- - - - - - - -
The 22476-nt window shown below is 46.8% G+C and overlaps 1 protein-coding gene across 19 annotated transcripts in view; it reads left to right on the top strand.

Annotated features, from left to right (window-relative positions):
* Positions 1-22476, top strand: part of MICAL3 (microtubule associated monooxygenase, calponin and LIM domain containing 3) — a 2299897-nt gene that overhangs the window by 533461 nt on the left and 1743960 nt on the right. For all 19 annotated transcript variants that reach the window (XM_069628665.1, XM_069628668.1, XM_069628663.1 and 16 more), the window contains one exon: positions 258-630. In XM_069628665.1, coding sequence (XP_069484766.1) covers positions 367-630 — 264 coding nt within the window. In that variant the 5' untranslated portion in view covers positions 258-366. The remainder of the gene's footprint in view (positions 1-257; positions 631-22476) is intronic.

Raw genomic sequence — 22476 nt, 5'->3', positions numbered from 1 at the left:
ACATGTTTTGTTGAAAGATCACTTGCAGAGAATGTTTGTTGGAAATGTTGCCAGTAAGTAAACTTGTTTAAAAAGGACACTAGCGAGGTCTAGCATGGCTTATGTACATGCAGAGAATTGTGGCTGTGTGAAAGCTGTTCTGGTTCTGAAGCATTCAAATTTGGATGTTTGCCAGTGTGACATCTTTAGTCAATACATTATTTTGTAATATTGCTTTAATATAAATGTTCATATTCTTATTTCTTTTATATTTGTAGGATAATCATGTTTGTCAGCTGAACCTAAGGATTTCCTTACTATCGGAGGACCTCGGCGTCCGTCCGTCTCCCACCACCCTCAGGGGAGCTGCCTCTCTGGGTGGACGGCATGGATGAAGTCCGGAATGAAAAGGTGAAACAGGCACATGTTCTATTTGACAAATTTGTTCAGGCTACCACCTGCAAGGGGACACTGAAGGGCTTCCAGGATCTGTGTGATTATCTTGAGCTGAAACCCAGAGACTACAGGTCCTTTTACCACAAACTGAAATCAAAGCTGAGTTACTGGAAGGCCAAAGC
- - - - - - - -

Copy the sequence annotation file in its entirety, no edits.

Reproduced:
The 22476-nt window shown below is 46.8% G+C and overlaps 1 protein-coding gene across 19 annotated transcripts in view; it reads left to right on the top strand.

Annotated features, from left to right (window-relative positions):
* Positions 1-22476, top strand: part of MICAL3 (microtubule associated monooxygenase, calponin and LIM domain containing 3) — a 2299897-nt gene that overhangs the window by 533461 nt on the left and 1743960 nt on the right. For all 19 annotated transcript variants that reach the window (XM_069628665.1, XM_069628668.1, XM_069628663.1 and 16 more), the window contains one exon: positions 258-630. In XM_069628665.1, coding sequence (XP_069484766.1) covers positions 367-630 — 264 coding nt within the window. In that variant the 5' untranslated portion in view covers positions 258-366. The remainder of the gene's footprint in view (positions 1-257; positions 631-22476) is intronic.

Raw genomic sequence — 22476 nt, 5'->3', positions numbered from 1 at the left:
ACATGTTTTGTTGAAAGATCACTTGCAGAGAATGTTTGTTGGAAATGTTGCCAGTAAGTAAACTTGTTTAAAAAGGACACTAGCGAGGTCTAGCATGGCTTATGTACATGCAGAGAATTGTGGCTGTGTGAAAGCTGTTCTGGTTCTGAAGCATTCAAATTTGGATGTTTGCCAGTGTGACATCTTTAGTCAATACATTATTTTGTAATATTGCTTTAATATAAATGTTCATATTCTTATTTCTTTTATATTTGTAGGATAATCATGTTTGTCAGCTGAACCTAAGGATTTCCTTACTATCGGAGGACCTCGGCGTCCGTCCGTCTCCCACCACCCTCAGGGGAGCTGCCTCTCTGGGTGGACGGCATGGATGAAGTCCGGAATGAAAAGGTGAAACAGGCACATGTTCTATTTGACAAATTTGTTCAGGCTACCACCTGCAAGGGGACACTGAAGGGCTTCCAGGATCTGTGTGATTATCTTGAGCTGAAACCCAGAGACTACAGGTCCTTTTACCACAAACTGAAATCAAAGCTGAGTTACTGGAAGGCCAAAGC